Typically, paid digital display campaigns operate as a great first-touch website visit. However, these campaigns often have low conversion rates. These campaigns can find justification if Top Conversion Paths often show users visit first through display, then returning via direct or search to convert at a later date.


Understanding the conversion paths can be a powerful tool to shape messaging, paid ads, and branding.


2. Site Speed Overview Behavior > Site Speed > Overview


The site speed section of Google Analytics is often breezed through when agencies review improvements with a client. However, site speed can be the difference between ranking 1st or ranking 13th for mobile search listings.


Since mobile data loading is much slower (as we’ve all experienced), site speed is a major indicator of mobile rankings within Google and Bing. With mobile search volume far surpassing desktop search volume (and only increasing), mobile keyword rankings should be a cornerstone of any search engine optimization campaign.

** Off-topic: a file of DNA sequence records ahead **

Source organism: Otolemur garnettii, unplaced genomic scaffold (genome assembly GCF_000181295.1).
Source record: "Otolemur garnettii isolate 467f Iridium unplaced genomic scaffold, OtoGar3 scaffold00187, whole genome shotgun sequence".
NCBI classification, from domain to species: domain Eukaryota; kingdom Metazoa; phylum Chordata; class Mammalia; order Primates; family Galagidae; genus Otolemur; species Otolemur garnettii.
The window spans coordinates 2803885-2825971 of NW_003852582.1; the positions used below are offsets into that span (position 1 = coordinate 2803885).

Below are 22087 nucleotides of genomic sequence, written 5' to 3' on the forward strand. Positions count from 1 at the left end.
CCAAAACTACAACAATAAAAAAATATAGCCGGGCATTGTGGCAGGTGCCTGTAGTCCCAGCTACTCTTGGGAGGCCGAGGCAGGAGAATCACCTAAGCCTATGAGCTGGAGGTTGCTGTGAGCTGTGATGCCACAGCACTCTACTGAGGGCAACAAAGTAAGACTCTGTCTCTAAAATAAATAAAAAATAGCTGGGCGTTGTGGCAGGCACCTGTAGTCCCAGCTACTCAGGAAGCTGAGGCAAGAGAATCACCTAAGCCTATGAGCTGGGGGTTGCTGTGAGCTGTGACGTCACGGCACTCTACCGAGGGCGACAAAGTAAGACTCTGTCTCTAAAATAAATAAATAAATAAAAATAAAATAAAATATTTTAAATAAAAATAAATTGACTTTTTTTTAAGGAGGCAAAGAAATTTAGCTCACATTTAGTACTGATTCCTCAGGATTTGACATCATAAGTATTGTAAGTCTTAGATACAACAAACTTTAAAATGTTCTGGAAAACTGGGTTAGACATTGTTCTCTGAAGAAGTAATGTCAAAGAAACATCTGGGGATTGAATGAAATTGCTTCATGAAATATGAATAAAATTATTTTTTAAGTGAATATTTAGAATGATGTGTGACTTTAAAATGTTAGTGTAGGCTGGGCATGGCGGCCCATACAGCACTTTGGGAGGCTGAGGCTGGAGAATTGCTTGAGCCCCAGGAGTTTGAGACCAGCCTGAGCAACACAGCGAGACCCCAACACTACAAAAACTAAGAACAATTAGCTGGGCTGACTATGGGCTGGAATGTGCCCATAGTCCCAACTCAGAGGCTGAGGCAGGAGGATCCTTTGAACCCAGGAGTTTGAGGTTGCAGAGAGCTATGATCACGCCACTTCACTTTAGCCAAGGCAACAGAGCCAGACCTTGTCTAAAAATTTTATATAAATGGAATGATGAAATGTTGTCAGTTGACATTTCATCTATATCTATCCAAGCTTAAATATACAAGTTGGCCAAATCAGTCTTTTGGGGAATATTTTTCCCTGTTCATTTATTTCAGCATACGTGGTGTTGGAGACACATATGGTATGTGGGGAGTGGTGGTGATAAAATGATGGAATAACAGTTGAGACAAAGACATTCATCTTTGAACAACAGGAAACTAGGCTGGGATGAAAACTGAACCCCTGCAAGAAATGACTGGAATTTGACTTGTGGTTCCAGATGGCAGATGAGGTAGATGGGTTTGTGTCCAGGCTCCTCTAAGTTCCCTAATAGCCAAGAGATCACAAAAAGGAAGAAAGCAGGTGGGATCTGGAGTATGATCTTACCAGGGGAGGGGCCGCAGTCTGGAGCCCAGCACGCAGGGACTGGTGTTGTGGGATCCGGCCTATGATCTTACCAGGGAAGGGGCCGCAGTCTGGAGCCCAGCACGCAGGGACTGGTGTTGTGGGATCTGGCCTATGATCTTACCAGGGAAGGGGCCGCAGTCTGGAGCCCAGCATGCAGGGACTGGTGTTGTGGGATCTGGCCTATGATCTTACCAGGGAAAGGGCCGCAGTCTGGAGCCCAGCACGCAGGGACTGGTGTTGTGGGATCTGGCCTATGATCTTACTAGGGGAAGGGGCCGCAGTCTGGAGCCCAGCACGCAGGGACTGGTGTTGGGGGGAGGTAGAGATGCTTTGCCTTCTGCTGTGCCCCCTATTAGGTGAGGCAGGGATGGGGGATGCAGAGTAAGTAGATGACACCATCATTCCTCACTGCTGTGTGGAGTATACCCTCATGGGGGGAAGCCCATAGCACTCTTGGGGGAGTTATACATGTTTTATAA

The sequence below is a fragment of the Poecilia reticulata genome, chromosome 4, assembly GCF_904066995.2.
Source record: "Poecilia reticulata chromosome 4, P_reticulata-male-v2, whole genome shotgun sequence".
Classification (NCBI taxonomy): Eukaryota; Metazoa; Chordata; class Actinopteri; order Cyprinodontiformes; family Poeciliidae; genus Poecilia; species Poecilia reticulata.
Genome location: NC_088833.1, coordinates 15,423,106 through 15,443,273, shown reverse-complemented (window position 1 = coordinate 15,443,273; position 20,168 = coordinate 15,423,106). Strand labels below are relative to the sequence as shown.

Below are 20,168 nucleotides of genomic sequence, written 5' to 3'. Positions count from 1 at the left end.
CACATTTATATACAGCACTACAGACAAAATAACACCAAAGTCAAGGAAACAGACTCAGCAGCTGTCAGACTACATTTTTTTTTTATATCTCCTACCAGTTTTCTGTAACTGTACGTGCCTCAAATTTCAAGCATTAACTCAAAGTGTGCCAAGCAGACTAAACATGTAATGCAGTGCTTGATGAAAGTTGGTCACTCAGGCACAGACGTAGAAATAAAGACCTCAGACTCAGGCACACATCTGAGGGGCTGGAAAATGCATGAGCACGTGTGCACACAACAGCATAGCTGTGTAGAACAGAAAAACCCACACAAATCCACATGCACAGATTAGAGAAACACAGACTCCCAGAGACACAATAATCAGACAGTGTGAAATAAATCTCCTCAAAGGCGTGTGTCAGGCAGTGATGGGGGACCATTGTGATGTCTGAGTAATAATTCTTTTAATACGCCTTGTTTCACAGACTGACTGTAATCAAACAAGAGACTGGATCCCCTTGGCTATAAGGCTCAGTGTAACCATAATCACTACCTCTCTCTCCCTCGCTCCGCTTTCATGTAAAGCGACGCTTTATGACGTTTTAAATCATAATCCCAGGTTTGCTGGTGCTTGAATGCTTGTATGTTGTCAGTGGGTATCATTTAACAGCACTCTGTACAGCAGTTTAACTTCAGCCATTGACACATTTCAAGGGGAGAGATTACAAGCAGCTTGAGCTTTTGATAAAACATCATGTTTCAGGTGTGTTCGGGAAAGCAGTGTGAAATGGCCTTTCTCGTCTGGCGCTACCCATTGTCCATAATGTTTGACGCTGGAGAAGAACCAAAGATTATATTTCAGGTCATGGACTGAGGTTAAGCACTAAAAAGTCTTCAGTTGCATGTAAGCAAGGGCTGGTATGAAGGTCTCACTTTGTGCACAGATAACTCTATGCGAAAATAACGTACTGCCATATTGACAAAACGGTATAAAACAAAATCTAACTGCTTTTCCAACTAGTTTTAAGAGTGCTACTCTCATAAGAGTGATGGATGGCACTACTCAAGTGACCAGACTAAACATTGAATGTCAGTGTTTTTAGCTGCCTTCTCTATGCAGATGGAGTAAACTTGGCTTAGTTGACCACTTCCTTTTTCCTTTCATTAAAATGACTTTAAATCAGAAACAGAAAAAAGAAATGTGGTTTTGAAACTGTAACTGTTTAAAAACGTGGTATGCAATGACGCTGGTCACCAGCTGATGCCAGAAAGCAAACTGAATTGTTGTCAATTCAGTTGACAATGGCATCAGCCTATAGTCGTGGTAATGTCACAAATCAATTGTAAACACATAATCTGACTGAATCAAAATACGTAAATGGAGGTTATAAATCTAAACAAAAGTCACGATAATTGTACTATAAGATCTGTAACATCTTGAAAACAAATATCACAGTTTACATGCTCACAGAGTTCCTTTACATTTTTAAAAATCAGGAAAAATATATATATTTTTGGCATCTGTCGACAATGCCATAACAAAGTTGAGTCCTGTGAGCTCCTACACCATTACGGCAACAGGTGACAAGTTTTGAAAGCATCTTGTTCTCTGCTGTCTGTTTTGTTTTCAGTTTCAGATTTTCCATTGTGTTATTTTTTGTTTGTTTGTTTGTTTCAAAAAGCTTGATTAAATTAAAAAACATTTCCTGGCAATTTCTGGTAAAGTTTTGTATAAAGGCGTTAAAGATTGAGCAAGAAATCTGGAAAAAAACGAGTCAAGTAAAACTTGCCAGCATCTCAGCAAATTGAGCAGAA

More than just some metrics on monitoring speed, the site speed section within Google Analytics also provides site improvements that could yield major gains in the mobile rankings department.


3. New Users Audience > Behavior > New vs. Returning User


The New Users metric is displayed all over the place within the Google Analytics platform. However, most agencies and business owners overlook this metric when analyzing a website’s performance.


More than just seeing the number of new users to the site, layering New Users into Acquisition Channels can determine the best channel for gaining new customers. Whether that be organic search or social media, knowing where your business is finding the most new customers can be a great tool to amplify growth.


New Users by device is also a helpful tool to see the site that gives new users a first impression. If your mobile site is lacking a bit in design, yet most of your new users are coming to the site via mobile phones, you know to put emphasis on the design of the mobile version of the website.